September 2017

Sindika Dokolo : what I’m fighting for

By Zyad Limam

He is the husband of Angola’s Isabel Dos Santos, the other half of an incredible power couple. An entrepreneur and talented businessman, art collector and patron of the arts, at the age of 45 he is entering the battle for political change in DR Congo. Exclusive interview.

We could caricature his life by reducing it – and him – to a few clichés, such as “the husband of…”, “PEP” (politically exposed person), and efficient but flamboyant financial jet-setter dabbling in international affairs, strategic issues, politics and the arts. Yet, obviously, nothing about his life is that simplistic. Sindika Dokolo’s story is not that of a nouveau riche arriviste. On the contrary, one could talk about dispossession, rebuilding a family heritage and restoring strength to a name. All the while writing his own story. Sindika is one of four children born to Augustin Dokolo Sanu and Hanne Kruse, a Danish woman, who were married in 1968.

Dokolo senior built a vast business empire in Zaire at the time of Mobutu with, as its flagship, the Bank of Kinshasa. Sindika, a good-natured, easygoing child, grew up in Africa and Europe, where he attended the Jesuit High School of Saint-Louis-de-Gonzague in Paris. In the late 90s, a Mobutu on the decline turned against Augustin Dokolo who, according to a struggling power structure, had become too powerful himself. The businessman never recovered from the destruction of everything he had built. He died in 2001 and the family left Kinshasa. Sindika moved to Luanda, where he married the beautiful Isabel, daughter of Eduardo dos Santos, president of Angola since 1979. The building of a new empire had begun. Cultured, meticulous, ambitious and unapologetic, he promoted his Congolese heritage and began investing in diamonds, gold mining and, most recently, cement manufacturing. He owns the biggest and most important collection of contemporary African art. Now he has decided to put all his weight behind ending the reign of Joseph Kabila and beginning a real democratic transition in DR Congo.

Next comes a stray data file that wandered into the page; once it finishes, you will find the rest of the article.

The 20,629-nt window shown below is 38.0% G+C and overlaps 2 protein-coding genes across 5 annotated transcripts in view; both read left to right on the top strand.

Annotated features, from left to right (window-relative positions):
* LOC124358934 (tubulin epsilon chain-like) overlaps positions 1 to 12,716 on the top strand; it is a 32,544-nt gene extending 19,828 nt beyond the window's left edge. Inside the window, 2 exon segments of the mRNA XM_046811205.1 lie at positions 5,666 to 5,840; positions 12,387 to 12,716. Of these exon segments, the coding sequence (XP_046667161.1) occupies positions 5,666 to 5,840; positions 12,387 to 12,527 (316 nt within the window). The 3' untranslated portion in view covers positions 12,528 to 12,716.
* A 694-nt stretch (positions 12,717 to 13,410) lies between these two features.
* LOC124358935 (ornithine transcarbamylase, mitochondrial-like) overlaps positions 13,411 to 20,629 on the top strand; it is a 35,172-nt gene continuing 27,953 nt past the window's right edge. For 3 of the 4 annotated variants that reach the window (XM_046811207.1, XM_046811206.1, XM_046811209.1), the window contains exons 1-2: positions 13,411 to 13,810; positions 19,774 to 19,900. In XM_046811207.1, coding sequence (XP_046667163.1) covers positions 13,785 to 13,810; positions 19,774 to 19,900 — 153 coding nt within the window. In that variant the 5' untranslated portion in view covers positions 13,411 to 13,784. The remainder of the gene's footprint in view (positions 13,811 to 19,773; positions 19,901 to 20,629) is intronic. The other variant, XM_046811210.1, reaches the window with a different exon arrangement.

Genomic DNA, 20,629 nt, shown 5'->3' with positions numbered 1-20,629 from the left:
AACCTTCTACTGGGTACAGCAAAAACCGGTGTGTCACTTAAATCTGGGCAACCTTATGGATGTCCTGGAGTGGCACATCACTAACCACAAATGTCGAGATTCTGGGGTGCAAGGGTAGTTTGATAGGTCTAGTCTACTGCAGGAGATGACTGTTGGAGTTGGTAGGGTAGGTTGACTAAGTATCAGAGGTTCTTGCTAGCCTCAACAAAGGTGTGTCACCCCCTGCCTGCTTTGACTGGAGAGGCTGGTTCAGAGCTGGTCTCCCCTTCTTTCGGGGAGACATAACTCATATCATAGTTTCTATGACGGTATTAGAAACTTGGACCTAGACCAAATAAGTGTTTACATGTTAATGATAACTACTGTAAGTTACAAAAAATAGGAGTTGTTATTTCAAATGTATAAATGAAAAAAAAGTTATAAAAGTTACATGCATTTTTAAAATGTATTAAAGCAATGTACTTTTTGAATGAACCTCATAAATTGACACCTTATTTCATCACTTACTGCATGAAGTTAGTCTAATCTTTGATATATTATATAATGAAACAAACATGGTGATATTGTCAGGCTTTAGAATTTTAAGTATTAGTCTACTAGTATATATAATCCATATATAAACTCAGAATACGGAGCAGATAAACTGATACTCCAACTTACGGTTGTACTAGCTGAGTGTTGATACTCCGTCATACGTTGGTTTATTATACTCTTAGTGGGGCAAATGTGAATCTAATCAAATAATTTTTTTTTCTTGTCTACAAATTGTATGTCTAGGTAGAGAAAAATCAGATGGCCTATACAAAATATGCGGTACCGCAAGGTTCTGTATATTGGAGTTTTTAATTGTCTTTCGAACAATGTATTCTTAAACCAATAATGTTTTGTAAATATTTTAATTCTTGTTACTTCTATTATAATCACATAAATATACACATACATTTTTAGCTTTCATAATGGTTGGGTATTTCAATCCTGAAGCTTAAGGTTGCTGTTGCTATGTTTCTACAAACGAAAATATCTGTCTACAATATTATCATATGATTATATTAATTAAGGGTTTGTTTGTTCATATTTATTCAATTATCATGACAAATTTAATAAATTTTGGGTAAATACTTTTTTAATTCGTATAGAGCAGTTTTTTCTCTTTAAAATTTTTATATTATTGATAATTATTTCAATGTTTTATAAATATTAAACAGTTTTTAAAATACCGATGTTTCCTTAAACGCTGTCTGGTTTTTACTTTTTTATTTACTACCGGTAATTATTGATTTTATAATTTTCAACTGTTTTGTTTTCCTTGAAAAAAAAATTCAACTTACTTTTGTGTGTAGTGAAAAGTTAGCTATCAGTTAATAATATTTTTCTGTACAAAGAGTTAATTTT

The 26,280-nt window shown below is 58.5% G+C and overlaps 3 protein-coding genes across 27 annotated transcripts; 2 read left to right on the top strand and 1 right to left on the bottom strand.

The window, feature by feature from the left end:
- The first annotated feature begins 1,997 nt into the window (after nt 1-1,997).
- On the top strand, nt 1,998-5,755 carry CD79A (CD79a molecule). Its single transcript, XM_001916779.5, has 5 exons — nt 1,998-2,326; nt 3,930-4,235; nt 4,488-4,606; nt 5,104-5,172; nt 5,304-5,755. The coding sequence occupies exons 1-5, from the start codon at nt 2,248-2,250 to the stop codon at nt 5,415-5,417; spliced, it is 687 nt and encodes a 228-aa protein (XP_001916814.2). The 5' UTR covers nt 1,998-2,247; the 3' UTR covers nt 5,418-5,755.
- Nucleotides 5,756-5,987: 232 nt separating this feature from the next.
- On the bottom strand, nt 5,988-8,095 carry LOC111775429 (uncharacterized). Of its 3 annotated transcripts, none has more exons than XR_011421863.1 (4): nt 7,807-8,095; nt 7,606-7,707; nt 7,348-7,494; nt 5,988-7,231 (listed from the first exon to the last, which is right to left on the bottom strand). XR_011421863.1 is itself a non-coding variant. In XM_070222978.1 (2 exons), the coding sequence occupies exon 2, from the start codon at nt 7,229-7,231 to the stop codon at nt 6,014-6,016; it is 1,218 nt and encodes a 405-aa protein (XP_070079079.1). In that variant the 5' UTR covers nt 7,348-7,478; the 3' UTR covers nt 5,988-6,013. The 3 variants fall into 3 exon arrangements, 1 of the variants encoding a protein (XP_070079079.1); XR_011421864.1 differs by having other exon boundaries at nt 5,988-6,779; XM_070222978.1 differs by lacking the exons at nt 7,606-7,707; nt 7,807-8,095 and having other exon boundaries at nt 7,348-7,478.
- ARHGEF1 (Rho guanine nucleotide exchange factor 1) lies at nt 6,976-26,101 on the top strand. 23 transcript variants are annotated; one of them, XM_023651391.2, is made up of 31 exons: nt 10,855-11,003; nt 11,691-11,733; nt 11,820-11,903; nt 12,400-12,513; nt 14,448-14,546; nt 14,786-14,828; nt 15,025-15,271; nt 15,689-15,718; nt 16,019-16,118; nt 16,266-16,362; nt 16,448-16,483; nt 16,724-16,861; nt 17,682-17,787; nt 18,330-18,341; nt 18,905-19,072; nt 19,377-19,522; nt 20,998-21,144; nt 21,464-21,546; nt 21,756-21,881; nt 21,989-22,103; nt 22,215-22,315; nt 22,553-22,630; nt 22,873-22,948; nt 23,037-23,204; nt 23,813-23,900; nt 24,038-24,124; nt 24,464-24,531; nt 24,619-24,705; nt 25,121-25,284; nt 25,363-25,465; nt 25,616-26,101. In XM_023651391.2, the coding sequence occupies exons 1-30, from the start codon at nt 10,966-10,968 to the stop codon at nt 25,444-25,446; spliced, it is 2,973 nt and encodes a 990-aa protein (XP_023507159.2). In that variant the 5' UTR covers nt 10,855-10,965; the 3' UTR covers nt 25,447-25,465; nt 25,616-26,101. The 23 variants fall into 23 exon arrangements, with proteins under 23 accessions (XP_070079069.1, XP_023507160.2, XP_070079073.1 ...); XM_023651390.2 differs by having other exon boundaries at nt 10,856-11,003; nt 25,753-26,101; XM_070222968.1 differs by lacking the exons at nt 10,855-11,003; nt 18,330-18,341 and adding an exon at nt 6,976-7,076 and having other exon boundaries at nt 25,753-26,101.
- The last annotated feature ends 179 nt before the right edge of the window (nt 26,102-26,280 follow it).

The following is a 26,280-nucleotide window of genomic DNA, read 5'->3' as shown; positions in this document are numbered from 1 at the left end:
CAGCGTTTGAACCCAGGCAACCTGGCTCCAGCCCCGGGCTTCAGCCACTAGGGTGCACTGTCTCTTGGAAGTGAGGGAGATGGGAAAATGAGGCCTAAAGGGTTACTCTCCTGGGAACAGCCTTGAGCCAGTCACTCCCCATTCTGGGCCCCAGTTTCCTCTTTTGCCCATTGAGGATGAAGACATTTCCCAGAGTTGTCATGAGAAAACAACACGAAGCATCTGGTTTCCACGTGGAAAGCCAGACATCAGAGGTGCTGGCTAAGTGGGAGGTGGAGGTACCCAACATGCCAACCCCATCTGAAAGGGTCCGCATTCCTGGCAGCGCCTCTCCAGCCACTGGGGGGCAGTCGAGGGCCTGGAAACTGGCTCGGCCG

AM: You’re an entrepreneur, a collector and a patron of the arts. Do you have political ambitions in DR Congo?

Sindika Dokolo: My motivation is not to position myself on the Congolese political scene. DRC has enough politicians and presidential candidates. What we lack is the collective awareness that we have to defend our democratic gains from Mr. Kabila, who wants to remain in power. My approach is, first and foremost, a civil commitment rooted in a two-fold conviction. The first of which is that DRC’s troubles stem from the President of the Republic’s deliberate choice to not respect our Constitution and, particularly, the obligation to hold elections on time and ensure political change. The second is that only the general population of DRC, determined to defend our democracy, can prevent the scuttling of our institutions. I am, therefore, at this stage, more a member of civil society than of the political class.


Why do you want to get involved in politics and in the Congolese debate? Why take the risk?

When a country’s institutions are taken hostage by its leaders, it is up to each and every citizen to act according to his conscience. The risks are commensurate with the stakes.


A court in Kinshasa has just sentenced you to a year in prison for a criminal property offence. What’s this all about?

These are buildings that have belonged to my family since the 1970s. The trying of a case which has already been tried – and of which I was acquitted last February – to which I was summoned by a bailiff who doesn’t seem to work for any court in the city and who apparently served me a summons that I never received. A true parody of justice. The aim is to intimidate or render ineligible, something of a regular occurrence in the DRC for those who denounce the regime’s abuses.


Why return to a country you left years ago?

I never really left my country. My family is linked to DRC’s economic history. My father was the first Congolese person to set up a bank, the Bank of Kinshasa, and was, for a long time, the country’s leading businessman. We still own many strategic assets across the entire Republic.


You know Joseph Kabila well. It was even said that you were on good terms. Why, then, such a clear opposition?

Like many Congolese people, I was sensitive to the fate of a very young president whose father had just been assassinated, in 2001. Even though Joseph Kabila may have had, for a time, the interests of the country at heart, he got a taste for power, to the point of trying to hold onto it by force after his second and last term. In doing so, he weakened our institutions and created chaos. In my view, he bears the moral responsibility for the trouble spots that set DRC on fire. Using this violence as an excuse to postpone the elections finally convinced me that he deliberately crossed the line.